By the time that Christianity had attained a certain public recognition, Jerusalem had already ceased to be a vital, progressive center of the Christian Church and was instead a place of sacred memories.

It is fortunate that the fate of Christianity was not bound to the fate of Jerusalem. After receiving the gift of the Holy Spirit, the followers of Jesus soon dispersed and established Christian communities throughout the Roman Empire and even beyond its Eastern boundaries in the kingdom of Armenia and the Persian Empire.

When the followers of Jesus began to take the Good News to the pagan world, the new religion naturally presented itself as a novelty, and, since its followers were usually to be found in the urban centers, it was regarded as a religion of the city. Association with urban society brought with it great culture and economic resources, which are naturally more available in the cities than in the rural areas. After the Church was recognized by the state, it soon received the largess of the imperial court. Imitating the imperial court, the Church constructed elaborate churches and monasteries. Imperial money and wealthy benefactors also afforded the Church the possibility to establish libraries, schools, and charitable institutions. However, there is a negative side to the Church's identification with the urban population. The rural population was mistrustful of this new institution with its "citified" ways. They were so reluctant to accept the new religion that the word for countryside, "pagus," eventually came to mean non-believers, hence, the term "pagan."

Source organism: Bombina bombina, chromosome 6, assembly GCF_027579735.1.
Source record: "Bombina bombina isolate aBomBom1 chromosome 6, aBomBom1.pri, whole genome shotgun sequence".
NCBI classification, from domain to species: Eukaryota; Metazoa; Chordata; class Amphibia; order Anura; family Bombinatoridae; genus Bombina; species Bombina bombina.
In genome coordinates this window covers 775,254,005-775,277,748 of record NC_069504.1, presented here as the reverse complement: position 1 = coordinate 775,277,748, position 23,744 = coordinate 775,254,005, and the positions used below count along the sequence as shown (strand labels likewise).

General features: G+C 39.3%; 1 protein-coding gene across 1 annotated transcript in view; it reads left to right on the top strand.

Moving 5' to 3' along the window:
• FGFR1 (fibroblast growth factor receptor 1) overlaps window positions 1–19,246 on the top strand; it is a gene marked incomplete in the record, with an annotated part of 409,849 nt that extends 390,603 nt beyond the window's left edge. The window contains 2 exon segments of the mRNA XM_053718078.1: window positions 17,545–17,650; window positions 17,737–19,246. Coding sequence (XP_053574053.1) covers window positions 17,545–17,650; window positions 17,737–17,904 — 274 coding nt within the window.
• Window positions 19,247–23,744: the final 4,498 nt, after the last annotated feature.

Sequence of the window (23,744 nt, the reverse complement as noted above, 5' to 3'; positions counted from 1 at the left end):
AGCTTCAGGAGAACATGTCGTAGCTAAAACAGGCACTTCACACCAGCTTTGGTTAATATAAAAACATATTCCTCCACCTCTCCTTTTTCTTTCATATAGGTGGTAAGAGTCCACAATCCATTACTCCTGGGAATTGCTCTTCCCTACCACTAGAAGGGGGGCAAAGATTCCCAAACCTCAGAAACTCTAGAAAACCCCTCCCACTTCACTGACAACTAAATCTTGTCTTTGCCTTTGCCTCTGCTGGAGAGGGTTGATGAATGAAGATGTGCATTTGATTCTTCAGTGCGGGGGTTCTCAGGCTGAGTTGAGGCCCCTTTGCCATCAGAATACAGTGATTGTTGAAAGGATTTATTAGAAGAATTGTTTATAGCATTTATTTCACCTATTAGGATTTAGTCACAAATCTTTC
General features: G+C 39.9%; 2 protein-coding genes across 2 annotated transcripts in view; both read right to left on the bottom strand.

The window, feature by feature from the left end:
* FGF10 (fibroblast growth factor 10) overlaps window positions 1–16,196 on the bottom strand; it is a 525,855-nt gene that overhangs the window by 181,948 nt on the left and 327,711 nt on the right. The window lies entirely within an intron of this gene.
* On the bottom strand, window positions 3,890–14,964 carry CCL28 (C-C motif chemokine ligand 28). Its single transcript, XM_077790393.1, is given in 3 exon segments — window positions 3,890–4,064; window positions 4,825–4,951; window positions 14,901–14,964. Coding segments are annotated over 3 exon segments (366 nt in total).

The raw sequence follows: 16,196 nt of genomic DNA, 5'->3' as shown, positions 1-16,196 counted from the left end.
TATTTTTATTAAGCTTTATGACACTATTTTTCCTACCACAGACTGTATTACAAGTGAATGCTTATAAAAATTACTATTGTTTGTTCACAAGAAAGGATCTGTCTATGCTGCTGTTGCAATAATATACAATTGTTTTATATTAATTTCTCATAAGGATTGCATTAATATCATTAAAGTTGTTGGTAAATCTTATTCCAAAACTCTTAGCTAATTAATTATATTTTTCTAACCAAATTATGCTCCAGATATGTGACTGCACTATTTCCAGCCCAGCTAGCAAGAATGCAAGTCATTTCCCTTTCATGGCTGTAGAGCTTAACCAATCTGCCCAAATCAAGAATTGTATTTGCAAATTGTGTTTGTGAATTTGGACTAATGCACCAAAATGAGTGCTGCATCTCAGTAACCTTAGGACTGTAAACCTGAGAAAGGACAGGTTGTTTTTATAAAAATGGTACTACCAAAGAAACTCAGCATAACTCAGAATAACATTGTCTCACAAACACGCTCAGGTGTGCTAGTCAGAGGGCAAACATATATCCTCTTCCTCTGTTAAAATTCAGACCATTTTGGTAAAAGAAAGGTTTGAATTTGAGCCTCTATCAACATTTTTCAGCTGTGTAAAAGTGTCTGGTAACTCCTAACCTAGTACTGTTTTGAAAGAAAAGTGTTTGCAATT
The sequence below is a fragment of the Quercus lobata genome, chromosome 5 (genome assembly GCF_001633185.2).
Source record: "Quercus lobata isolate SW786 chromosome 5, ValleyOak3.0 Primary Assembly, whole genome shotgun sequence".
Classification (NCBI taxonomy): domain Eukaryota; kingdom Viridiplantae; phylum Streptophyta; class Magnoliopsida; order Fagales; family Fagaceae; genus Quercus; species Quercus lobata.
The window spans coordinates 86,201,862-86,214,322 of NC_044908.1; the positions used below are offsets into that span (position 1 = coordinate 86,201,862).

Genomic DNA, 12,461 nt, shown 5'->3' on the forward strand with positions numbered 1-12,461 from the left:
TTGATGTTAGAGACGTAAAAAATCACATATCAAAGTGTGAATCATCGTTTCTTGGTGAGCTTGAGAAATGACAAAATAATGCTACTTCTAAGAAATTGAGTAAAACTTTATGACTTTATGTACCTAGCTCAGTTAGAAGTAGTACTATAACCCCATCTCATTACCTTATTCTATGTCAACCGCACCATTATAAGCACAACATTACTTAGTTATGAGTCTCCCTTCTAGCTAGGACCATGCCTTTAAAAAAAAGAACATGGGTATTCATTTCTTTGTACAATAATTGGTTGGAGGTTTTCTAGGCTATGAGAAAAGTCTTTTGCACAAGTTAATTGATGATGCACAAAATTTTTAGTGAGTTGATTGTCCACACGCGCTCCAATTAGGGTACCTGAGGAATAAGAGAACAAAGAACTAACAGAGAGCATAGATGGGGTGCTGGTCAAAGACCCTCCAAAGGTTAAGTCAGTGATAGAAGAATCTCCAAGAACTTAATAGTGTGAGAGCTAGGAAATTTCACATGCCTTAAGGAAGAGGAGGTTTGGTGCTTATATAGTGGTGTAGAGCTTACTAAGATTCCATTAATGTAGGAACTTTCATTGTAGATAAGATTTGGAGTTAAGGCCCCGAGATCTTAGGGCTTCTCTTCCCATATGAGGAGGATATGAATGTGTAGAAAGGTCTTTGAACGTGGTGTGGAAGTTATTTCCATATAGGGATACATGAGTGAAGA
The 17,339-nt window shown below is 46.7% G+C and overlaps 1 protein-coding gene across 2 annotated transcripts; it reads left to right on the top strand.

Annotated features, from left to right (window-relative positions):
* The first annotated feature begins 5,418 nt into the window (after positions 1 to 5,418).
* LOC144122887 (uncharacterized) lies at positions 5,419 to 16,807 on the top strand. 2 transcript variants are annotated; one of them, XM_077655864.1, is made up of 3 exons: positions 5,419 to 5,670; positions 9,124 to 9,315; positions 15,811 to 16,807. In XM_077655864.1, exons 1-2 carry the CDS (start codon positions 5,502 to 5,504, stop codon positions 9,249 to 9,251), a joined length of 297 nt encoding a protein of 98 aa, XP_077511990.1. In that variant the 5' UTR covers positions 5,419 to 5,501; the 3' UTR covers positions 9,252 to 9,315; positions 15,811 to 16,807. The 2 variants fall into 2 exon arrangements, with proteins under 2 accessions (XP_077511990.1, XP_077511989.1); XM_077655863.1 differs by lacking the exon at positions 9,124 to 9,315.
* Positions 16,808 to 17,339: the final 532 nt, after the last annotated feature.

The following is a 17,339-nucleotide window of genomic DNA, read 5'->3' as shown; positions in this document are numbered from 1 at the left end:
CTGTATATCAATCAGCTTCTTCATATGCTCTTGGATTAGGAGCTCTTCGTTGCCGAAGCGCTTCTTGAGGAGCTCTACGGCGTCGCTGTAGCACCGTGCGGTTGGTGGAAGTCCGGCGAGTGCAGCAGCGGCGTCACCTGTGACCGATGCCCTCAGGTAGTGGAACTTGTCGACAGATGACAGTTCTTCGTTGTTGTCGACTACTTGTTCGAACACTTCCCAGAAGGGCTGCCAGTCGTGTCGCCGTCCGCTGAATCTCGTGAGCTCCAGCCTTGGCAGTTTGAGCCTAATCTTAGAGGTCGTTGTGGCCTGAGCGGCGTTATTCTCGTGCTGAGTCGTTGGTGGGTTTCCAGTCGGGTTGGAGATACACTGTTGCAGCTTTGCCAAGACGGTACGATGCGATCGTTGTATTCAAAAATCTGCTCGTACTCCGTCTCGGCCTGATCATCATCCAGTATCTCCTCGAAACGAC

Even after the rural population had come to accept Christianity, difficulties arose because of a conflict of culture and political interests. The cities of Constantinople, Antioch and Alexandria were Greek in culture and identified themselves with the political interests of the imperial government. The rural regions surrounding Alexandria and Antioch were not Greek in culture, but were Coptic and Semitic in language and culture and were antipathetic towards Constantinople, which was decried as a drain on their resources. The doctrinal disputes that arose during the fifth century, instead of being fundamentally theological in nature, were expressions of the cultural, political and economic tensions of the times. A modern example of political tensions being given a religious veneer are the problems in North Ireland.